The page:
NEW YORK (The Deal) -- Germany's biggest media merger is off the table. Broadcaster ProSiebenSat.1 Media and publishing group Axel Springer on Wednesday walked away from talks to create a €14 billion ($15.4 billion) combine.
Springer told reporters it has "no plans" to change its business structure.
It's been a tough seven days for Axel Springer CEO Matthias Döpfner. On July 23, he found his £750 million ($1.17 billion) bid to buy the Financial Times Group trumped by an £844 million offer from Japan's Nikkei Inc. Now his hopes of a tie-up with Germany's largest commercial broadcaster have also evaporated, amid speculation about the role of Springer's majority shareholder, Friede Springer in thwarting his ambitions.
Instead, the two groups on Wednesday announced a joint project for the promotion of digital startups "to enhance the positioning of Germany as a digital hub also on an international level." They said they would make joint investments and encourage networking between their incubator hubs. They would also promote "media-for-equity" investments, trading advertising space for a stake in start-ups.
At the same time, ProSiebenSat.1 announced the unrelated acquisition of Smartstream.TV an automated trading platform for digital video advertising with more than 300 million video views per month. Unterföhring-based ProSiebenSat.1 said it was increasing its stake in the company from 25% to 80%, but gave no financial details of the deal.
Although talks between Axel Springer and the broadcaster were never officially acknowledged, they have been widely discussed in the German media for several weeks. A similar deal was blocked by antitrust authorities a decade ago, because a combination between Springer's Bild Zeitung, Europe's largest circulation tabloid newspaper, and Germany's largest commercial broadcaster would have dominated the advertising market.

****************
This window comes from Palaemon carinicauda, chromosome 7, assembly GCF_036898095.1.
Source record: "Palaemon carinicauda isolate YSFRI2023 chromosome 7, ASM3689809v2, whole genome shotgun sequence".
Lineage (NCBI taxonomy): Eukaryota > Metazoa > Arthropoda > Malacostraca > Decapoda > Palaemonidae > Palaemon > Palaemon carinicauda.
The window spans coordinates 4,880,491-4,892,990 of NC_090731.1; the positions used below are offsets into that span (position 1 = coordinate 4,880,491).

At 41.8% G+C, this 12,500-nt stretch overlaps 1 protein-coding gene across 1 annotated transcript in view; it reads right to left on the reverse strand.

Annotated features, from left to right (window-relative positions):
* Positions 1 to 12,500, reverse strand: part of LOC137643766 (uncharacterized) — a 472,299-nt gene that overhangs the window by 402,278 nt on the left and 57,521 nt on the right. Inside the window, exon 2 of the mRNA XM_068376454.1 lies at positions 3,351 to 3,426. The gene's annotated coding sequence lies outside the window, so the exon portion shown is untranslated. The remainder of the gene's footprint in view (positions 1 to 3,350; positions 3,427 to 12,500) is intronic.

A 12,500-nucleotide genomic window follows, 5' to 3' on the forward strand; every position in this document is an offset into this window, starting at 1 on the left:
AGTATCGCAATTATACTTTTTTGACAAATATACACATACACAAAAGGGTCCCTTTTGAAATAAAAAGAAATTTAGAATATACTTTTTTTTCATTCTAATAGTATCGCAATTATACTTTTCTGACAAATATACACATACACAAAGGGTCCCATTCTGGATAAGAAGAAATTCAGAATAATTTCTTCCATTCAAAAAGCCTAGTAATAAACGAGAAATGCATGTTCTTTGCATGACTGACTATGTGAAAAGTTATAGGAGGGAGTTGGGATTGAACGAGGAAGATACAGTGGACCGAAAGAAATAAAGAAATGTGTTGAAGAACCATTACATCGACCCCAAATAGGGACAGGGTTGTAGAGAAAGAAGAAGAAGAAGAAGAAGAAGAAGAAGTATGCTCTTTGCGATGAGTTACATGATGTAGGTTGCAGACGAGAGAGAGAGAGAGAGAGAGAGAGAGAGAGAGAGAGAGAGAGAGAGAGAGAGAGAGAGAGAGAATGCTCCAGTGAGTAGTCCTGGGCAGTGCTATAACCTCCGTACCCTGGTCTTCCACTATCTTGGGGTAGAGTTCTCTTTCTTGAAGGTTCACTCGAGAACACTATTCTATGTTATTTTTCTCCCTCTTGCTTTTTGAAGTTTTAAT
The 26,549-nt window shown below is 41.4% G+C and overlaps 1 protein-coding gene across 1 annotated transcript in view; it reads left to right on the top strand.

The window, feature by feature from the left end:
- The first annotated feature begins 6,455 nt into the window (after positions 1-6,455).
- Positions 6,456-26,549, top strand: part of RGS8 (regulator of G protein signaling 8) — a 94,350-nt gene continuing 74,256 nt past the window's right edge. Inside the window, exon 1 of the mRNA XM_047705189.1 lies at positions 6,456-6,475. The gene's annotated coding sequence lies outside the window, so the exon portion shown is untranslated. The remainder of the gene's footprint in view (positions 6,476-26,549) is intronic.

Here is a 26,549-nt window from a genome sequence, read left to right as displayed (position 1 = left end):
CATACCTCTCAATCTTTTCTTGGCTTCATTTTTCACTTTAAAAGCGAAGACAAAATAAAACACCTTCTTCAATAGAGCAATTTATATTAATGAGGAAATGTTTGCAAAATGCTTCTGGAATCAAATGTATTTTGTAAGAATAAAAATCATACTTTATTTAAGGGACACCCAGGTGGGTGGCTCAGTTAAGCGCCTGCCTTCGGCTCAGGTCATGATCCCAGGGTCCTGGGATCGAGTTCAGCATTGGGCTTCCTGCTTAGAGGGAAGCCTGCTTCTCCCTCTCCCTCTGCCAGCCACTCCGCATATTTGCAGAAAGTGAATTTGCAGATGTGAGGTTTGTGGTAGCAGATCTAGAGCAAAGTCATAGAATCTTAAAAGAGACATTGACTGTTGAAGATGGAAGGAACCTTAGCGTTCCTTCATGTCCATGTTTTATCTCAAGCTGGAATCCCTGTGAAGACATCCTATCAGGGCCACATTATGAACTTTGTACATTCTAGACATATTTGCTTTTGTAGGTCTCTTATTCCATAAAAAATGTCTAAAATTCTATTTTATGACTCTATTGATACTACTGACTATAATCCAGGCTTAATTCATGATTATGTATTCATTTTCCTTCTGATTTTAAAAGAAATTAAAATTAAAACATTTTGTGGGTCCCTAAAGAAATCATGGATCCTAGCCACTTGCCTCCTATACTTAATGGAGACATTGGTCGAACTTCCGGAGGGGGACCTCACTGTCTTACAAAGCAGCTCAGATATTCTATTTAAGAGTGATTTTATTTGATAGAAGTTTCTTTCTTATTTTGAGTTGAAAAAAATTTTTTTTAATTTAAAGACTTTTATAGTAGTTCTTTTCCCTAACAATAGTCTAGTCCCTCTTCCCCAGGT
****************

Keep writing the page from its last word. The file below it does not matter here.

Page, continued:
A ruling last year by a Munich court that said the regulator had been wrong to block that deal, and the growth of online competition from the likes of Google (GOOGL) - Get Report means the antitrust considerations are less clear today.
Nevertheless, many analysts felt that the regulatory hurdles might still be too high.
And Springer itself had set a hurdle that in the end might have proved even more significant than regulatory doubts. Earlier this month the Frankfurt-listed publisher issued a statement pointing to continued efforts to alter its status to a KGaA -- or a partnership limited by shares. It made clear the purpose of any change would be to strengthen control by the eponymous founder's widow Friede Springer, who owns 57.1% of the company both directly and through a foundation.
"Thus," it concluded "speculations regarding a relinquishment of control are completely unfounded."
Axel Springer finished the day down 0.05% at €50.42, while ProSiebenSat.1 closed down 0.92% at €46.82.